What Is Fetal Alcohol Syndrome

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What Is Fetal Alcohol Syndrome? Fetal alcohol syndrome (FAS) describes a group of mental and physical birth defects that occur when a woman drinks alcohol while pregnant. The consequences are always tragic, resulting in facial abnormalities, growth retardation, and brain damage. The worst part is that once a child or infant is born with fetal alcohol syndrome, there is no known way to reverse that. It is a lifelong issue affecting every aspect of the child's life forever. Besides physical abnormalities the child will often have a learning disability issue associated with speech, hearing and memory. The social implications are also negative, where the child will often feel left out from social circles. It is important to remember that FAS is completely preventable, as long as abstinence is practiced during pregnancy.

It has been well publicized that women struggling with alcoholism who are pregnant or intend to get pregnant, should seek treatment before their drinking habit causes irreparable damage to their future child. In addition to FAS , described above, FAE is another consequence of drinking while pregnant.

Fetal Alcohol Effect (FAE), similar to FAS, is brain damage without the physical abnormalities. It is also called Alcohol-Related Neurodevelopmental Disorder. If a child is born with such brain damage, their ability to learn and remember trivial things will be diminished. This means that they could have lower IQ's, and forget vital or easy concepts on a daily basis. Life becomes hard as they grow older. Socially, they may be labeled "different" due to their forgetfulness or slower brain processing activities. The first effect of this in their life will be the difficulty to associate with others, like making new friends and keeping friends.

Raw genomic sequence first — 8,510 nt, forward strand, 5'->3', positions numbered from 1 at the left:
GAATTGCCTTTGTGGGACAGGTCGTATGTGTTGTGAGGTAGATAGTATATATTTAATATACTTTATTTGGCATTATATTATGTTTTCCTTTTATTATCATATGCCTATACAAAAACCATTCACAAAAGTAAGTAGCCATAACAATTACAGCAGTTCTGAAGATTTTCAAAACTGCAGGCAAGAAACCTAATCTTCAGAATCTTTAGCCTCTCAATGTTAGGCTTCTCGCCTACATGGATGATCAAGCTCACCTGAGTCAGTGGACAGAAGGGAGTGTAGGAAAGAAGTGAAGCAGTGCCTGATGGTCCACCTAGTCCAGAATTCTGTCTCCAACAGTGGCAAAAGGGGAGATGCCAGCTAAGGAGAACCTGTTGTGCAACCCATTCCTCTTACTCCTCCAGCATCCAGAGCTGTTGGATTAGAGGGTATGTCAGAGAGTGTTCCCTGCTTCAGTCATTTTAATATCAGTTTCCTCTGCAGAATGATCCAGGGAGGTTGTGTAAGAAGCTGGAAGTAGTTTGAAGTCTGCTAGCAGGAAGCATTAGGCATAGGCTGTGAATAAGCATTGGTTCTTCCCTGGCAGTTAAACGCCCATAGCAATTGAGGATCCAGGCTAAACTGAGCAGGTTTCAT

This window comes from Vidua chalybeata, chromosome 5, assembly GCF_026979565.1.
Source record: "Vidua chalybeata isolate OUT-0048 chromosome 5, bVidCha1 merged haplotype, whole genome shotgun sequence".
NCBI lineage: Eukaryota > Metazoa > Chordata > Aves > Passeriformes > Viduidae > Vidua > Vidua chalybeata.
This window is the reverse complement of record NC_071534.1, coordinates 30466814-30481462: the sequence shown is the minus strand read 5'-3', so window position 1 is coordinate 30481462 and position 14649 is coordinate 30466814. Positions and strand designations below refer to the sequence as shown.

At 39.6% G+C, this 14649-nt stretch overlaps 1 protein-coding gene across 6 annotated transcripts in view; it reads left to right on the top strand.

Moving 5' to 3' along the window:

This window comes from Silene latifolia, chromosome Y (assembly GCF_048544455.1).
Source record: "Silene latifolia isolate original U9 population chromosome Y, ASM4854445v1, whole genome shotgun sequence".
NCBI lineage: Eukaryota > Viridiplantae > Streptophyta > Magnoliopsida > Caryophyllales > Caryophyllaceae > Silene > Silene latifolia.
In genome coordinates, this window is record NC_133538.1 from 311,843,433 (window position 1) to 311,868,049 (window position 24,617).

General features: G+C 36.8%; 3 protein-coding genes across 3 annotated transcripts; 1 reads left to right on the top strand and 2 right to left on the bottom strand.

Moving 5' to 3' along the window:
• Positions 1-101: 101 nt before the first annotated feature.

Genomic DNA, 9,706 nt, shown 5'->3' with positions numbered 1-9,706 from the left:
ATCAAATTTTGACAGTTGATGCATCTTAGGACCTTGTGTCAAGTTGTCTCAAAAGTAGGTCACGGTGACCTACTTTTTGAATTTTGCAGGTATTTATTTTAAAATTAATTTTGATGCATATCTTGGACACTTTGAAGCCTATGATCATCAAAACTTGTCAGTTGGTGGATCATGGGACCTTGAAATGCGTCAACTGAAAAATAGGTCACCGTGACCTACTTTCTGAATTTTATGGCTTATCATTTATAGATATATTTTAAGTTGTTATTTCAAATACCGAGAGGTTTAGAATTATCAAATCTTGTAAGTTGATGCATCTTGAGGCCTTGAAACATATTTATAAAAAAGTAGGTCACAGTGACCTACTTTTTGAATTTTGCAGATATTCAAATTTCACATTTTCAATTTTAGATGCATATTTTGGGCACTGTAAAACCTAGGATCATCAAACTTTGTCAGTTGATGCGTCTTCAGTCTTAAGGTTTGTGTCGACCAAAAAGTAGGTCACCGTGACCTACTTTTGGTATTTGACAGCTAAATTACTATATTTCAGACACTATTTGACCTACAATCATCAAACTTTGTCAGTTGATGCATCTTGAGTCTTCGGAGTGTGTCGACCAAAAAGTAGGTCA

Addiction specialists recommend alcohol addiction treatment in an inpatient rehab facility as the most effective way of treatment for these cases. Therapies such as cognitive-behavioral therapy, relapse prevention courses, private counseling and more that help the mother to understand and address the root of her problems for her substance abuse are part of the course in this type of settings.
The positive consequences of the treatment are lifelong for both mother and child if not lifesaving for at-least one of them. It is safe to say that when a pregnant women continues to drink, the result will be the presence of some form of disabilities from the Fetal Alcohol Syndrome, which the type and extent of it is determined by the length of exposure to alcohol during pregnancy. In another word, there is no safe way or period to drink while pregnant.


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